The Evaluation Process

For comparative purposes it was decided to compare students from the same year groups undertaking laboratory sessions either with instruction using the Internet based resources or a traditional tutor based introduction. 


The number of laboratory sessions undertaken by students throughout the year is limited and it was decided that the researcher would visit as many sessions as time allowed throughout the year.  A total of eight laboratory sessions were studied; five of these were Internet assisted sessions, and three tutor led.  This provided an overall sample of eighty-five students.


It was decided to use two primary methods of evaluation to triangulate the data gathered; these were a questionnaire based survey and non-participant observations by the researcher.  Questionnaires were selected as these allow a sizable sample and body of quantitative data to be gathered in a short space of time, while observations allow for more depth and qualitative understanding of the students' experiences of the sessions (May, 1993).


First, a simple questionnaire based upon the eight outcomes (given above) was constructed and distributed to students, comparing students in Internet assisted sessions with those who received a tutor led laboratory session.


Second, the researcher was present at all eight laboratory sessions to observe and record the behaviour of students receiving both the Internet assisted and tutor led laboratory sessions.  The role of the researcher was primarily as a non-participant observer, though throughout the observations process the researcher would often ask the students ad hoc questions relating to their understanding of the experiments and their views on the delivery of the session.


The Sample

A total of 85 students completed questionnaires and were observed during this evaluation process.  No conscious decision was made to obtain an equal or varied number of year groups, instead the researcher simply attended as many sessions as was possible to obtain a sizeable sample.  Of these 85 students 62.4% of these were in degree year zero (foundation year), and the remaining 37.6% were in degree year two.

Of the 85 students, 63.5% were seen in Internet assisted laboratory sessions, with the remaining 36.5% in tutor led sessions.  There were two main reasons for this.  First, the onus was on trying to observe as many laboratory sessions in the second semester as possible, rather than purposively selecting a balanced number of students in both Internet and tutor led sessions.  Second, in relation to the observations it was more important to see Internet assisted sessions, as it was these under evaluation.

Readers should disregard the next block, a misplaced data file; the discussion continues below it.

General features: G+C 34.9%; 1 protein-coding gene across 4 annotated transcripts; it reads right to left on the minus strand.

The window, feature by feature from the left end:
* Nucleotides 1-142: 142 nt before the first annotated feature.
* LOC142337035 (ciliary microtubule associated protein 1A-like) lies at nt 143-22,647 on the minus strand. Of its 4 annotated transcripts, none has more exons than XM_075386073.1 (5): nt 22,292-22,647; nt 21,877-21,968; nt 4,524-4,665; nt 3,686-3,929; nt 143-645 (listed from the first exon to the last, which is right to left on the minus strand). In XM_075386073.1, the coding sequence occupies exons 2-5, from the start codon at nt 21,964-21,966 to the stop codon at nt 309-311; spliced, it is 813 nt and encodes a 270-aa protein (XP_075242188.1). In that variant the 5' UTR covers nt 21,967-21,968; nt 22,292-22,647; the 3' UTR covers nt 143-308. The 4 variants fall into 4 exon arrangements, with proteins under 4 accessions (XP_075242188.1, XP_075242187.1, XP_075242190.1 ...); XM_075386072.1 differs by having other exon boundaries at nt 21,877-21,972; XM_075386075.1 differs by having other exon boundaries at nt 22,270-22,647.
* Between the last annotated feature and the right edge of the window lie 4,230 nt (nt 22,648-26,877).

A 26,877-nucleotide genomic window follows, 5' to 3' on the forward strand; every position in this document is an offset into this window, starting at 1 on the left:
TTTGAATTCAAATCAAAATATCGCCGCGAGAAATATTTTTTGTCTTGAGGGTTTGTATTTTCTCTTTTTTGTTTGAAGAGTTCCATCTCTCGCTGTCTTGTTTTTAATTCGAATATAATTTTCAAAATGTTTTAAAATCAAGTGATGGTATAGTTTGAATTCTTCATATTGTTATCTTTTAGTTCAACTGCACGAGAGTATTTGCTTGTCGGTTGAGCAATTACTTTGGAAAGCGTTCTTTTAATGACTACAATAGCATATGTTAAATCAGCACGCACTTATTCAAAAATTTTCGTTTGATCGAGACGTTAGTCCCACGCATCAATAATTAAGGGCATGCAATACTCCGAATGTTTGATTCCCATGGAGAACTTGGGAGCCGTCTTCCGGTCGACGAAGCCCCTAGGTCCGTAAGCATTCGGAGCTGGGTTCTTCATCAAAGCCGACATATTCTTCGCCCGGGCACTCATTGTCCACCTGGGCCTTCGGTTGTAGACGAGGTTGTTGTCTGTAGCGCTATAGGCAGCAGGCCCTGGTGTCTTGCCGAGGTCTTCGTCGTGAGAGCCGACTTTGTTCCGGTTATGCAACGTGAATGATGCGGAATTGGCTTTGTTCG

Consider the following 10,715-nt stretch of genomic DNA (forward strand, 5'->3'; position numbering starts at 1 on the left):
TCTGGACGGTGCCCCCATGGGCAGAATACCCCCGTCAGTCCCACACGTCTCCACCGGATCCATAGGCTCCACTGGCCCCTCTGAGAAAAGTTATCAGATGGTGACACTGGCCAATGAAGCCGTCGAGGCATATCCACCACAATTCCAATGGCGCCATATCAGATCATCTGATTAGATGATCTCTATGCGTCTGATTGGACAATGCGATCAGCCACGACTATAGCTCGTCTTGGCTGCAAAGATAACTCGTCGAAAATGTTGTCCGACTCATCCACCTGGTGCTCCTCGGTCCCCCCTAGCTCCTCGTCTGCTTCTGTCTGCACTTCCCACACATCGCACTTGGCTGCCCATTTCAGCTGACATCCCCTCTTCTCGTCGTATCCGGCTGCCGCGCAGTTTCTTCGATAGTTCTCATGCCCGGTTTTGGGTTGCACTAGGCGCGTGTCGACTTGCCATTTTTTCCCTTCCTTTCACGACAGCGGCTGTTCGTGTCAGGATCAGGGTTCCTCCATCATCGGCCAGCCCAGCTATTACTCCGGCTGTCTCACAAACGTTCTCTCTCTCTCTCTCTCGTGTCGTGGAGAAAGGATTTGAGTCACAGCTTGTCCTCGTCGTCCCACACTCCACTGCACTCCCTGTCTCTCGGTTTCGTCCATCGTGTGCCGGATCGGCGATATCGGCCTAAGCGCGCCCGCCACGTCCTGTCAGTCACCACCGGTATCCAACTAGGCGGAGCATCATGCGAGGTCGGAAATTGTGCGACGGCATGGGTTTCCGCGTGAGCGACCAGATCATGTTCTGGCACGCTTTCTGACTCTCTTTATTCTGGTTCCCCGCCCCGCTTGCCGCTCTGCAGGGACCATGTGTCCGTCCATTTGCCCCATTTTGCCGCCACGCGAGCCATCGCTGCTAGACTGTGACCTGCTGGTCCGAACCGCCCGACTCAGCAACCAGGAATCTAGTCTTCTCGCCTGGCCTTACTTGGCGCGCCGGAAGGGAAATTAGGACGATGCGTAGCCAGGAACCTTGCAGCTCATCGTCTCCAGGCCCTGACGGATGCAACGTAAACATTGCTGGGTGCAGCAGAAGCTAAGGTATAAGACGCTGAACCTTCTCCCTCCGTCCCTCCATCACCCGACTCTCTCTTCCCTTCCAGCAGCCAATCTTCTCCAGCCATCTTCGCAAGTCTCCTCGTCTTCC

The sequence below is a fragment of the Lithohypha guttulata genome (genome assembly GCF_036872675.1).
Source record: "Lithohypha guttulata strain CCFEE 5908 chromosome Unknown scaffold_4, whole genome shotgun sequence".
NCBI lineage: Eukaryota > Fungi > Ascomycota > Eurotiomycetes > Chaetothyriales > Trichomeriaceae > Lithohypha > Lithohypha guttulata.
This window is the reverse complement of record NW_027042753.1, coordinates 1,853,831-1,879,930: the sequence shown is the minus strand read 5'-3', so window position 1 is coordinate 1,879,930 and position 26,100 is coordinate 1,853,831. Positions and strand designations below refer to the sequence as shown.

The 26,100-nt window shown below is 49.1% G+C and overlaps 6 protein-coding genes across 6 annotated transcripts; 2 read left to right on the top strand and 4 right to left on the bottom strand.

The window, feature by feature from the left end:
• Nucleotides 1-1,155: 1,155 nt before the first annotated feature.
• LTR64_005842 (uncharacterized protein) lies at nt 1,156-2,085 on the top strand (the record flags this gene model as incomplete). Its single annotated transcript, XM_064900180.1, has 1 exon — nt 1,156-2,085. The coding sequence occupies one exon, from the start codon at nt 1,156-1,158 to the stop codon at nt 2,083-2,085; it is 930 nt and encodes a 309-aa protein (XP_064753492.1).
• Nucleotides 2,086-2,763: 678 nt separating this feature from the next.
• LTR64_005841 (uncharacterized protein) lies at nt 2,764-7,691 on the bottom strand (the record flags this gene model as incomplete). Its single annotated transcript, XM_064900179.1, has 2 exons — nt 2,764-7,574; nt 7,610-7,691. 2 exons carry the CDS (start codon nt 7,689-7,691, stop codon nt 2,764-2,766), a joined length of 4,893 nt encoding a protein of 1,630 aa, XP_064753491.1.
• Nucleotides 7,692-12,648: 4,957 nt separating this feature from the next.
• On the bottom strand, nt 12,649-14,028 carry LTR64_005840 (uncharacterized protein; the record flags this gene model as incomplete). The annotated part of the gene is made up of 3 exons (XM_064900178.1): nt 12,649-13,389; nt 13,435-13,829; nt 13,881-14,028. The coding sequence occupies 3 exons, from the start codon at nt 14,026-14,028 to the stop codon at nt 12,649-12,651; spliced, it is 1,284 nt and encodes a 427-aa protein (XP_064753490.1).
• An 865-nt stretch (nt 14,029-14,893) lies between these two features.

Student's Responses

This section provides the findings from the questionnaire based survey and the observations undertaken during this evaluation.  The questionnaire provided students with eight statements and asked them to rate these along a likert-scale on the basis of whether they strongly agree, agree, neither agree nor disagree, disagree or strongly disagree with each of these.  What are presented here are frequency tables of how students answered each question (all eighty-five students answered every question). 


Introduction was clear?

Statement one asked students if "The introduction to the laboratory session was clear".  As table 1 shows, very few students strongly agreed with this statement for either Internet or tutor led sessions.  However, it is evident that far more students agreed with this statement for tutor led than Internet led assisted sessions.  This would seem to indicate that there is some difficulty with the clarity of the Internet assisted programme.  This may be attributed to the sound quality of the Internet based presentation, as during the observation of sessions many students expressed difficulty hearing the presentation.

See issue’s website   <>.


It is also apparent that there was a considerable disparity in the amount of information students were given in Internet assisted and tutor led sessions.  In tutor led sessions the member of staff would often give students very little theoretical background to the experiment; concentrating mainly on the key points of the experiment, before quickly moving on to the next group.  Conversely, students who used the Internet received very detailed background information.  However, they did not appear to pay a great deal of attention to this and on two occasion (out of the five observed Internet assisted sessions observed) students skipped through this section very quickly.


Starting laboratory work quickly